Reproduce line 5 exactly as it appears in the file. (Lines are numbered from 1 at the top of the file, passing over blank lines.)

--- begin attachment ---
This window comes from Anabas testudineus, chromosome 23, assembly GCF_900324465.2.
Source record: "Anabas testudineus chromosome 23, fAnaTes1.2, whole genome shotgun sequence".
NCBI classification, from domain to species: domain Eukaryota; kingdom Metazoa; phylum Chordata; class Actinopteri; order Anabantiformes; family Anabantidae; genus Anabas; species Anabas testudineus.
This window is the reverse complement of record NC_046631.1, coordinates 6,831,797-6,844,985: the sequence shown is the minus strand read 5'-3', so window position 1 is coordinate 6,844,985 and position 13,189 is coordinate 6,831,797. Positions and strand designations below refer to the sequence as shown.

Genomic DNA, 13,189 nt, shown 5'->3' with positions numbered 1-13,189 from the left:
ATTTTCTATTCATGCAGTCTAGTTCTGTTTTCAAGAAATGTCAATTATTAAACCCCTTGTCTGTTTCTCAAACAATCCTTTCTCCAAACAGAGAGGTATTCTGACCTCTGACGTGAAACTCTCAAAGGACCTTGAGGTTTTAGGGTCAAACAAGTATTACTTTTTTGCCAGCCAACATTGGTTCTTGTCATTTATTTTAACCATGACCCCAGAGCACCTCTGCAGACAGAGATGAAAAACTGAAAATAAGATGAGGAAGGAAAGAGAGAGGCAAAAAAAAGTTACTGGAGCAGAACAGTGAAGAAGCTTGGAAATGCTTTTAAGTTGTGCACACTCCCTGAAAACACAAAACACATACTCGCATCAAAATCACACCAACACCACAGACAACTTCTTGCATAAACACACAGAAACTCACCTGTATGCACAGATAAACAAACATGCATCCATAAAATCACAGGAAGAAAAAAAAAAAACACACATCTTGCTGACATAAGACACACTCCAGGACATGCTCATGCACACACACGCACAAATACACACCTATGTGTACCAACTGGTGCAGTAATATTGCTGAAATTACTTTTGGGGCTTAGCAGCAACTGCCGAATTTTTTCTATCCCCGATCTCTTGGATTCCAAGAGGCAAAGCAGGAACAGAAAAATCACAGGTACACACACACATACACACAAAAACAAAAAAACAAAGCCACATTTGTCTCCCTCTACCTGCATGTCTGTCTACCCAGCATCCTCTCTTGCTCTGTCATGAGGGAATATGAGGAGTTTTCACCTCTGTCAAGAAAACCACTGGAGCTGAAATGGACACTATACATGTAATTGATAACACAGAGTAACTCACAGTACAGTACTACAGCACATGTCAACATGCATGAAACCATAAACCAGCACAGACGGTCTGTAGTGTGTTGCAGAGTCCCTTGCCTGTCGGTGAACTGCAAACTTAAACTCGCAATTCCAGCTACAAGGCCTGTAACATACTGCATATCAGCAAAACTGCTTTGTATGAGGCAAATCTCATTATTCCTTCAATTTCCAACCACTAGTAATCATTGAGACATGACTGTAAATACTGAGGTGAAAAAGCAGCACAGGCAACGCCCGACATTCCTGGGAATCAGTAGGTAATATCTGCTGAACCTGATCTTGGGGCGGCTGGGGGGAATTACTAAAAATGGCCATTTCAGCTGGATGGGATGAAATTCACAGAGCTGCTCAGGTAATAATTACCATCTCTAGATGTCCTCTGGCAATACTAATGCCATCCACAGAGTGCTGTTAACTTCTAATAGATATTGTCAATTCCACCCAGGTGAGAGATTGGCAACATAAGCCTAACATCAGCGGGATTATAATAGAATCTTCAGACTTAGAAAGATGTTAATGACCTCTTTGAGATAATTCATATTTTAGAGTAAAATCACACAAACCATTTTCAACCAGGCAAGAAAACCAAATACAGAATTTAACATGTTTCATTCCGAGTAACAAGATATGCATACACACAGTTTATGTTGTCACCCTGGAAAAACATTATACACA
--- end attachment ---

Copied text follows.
Genomic DNA, 13,189 nt, shown 5'->3' with positions numbered 1-13,189 from the left: